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Housing Starts and Permits Remain Strong in March, Completions Severely Lag

A look ahead and back shows a bust has likely started but that may not be apparent until the April and May data.
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Housing data from census department, chart by Mish

Housing data from census department, chart by Mish

The Census Department's New Residential Construction report shows little sign of a housing pullback yet. 

Building Permits 

  • Privately‐owned housing units authorized by building permits in March were at a seasonally adjusted annual rate of 1,873,000. This is 0.4 percent above the revised February rate of 1,865,000 and is 6.7 percent above the March 2021 rate of 1,755,000. 
  • Single‐family authorizations in March were at a rate of 1,147,000; this is 4.8 percent below the revised February figure of 1,205,000. 
  • Authorizations of units in buildings with five units or more were at a rate of 672,000 in March. 

Housing Starts 

  • Privately‐owned housing starts in March were at a seasonally adjusted annual rate of 1,793,000. This is 0.3 percent above the revised February estimate of 1,788,000 and is 3.9 percent above the March 2021 rate of 1,725,000. 
  • Single‐family housing starts in March were at a rate of 1,200,000; this is 1.7 percent below the revised February figure of 1,221,000. The March rate for units in buildings with five units or more was 574,000. 

Housing Completions 

  • Privately‐owned housing completions in March were at a seasonally adjusted annual rate of 1,303,000. This is 4.5 percent below the revised February estimate of 1,365,000 and is 13.0 percent below the March 2021 rate of 1,497,000. 
  • Single‐family housing completions in March were at a rate of 1,000,000; this is 6.4 percent below the revised February rate of 1,068,000. 
  • The March rate for units in buildings with five units or more was 292,000. 

Housing Starts Single Family vs Multi-Family

Housing data from census department, chart by Mish

Housing data from census department, chart by Mish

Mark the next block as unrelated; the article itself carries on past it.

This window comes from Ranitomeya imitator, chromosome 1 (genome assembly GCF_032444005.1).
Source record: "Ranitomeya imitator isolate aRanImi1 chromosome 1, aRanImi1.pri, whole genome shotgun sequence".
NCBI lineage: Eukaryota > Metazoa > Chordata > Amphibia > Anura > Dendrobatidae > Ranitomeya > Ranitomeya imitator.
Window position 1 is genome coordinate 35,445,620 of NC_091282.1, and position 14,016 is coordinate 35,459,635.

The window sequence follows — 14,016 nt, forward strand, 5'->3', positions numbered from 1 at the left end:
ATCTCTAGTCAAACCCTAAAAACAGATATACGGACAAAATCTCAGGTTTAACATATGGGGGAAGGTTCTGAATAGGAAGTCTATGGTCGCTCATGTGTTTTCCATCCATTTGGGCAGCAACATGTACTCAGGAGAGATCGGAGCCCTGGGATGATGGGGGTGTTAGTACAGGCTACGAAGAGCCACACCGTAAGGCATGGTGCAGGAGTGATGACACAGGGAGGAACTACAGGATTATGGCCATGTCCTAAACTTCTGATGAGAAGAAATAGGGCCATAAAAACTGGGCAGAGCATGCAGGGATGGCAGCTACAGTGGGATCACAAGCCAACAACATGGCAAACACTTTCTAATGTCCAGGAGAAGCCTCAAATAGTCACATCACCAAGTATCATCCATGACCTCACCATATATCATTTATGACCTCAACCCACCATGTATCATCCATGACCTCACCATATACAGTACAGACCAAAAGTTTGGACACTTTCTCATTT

Housing Starts, Permits, Completions Since 2000

Housing data from census department, chart by Mish

Housing data from census department, chart by Mish

Completions Severely Lag

What gets started gets completed, eventually. But eventually is taking longer and longer. 

This is due to shortage of labor, shortage of materials, and purposeful delays hoping that prices of lumber and materials comes down. 

Starts Represent Sales in What Month?

I asked housing expert, Bill McBride (aka Calculated Risk), a pair of questions:

The starts in March generally reflect sales in what month? How much of a lag is there?

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Calculated Risk Reply

Hi Mish, that is hard to say. Many starts were for multi-family (usually apartments).

Some starts are built for owner (not for sale). For single family, it usually takes about 6 months from start to completion, but it is taking longer now due to supply constraints.

Builders like to start once they have an order (limit spec building), but many builders right now are delaying sales until framing so they know their costs.

It is complicated! 

Best

Bill

Complicated it it. I expect a cleaner picture of the mortgage rate impact from existing home sales, albeit with a lag. 

Looking Ahead (and Back)

New home sales are recorded at contract signing and starts may be delayed. Existing home sales are recorded at closing but those will reflect sales from a month prior.

Rising mortgage rates will soon take a big bite out of both new and existing home sales, but starts and especially completions lag. 

A major slowdown is coming, and likely has started already. The big impact should be noticeable in existing home sales for April and May reflecting sale and mortgage commitments made in March and April.

This post originated at MishTalk.Com.

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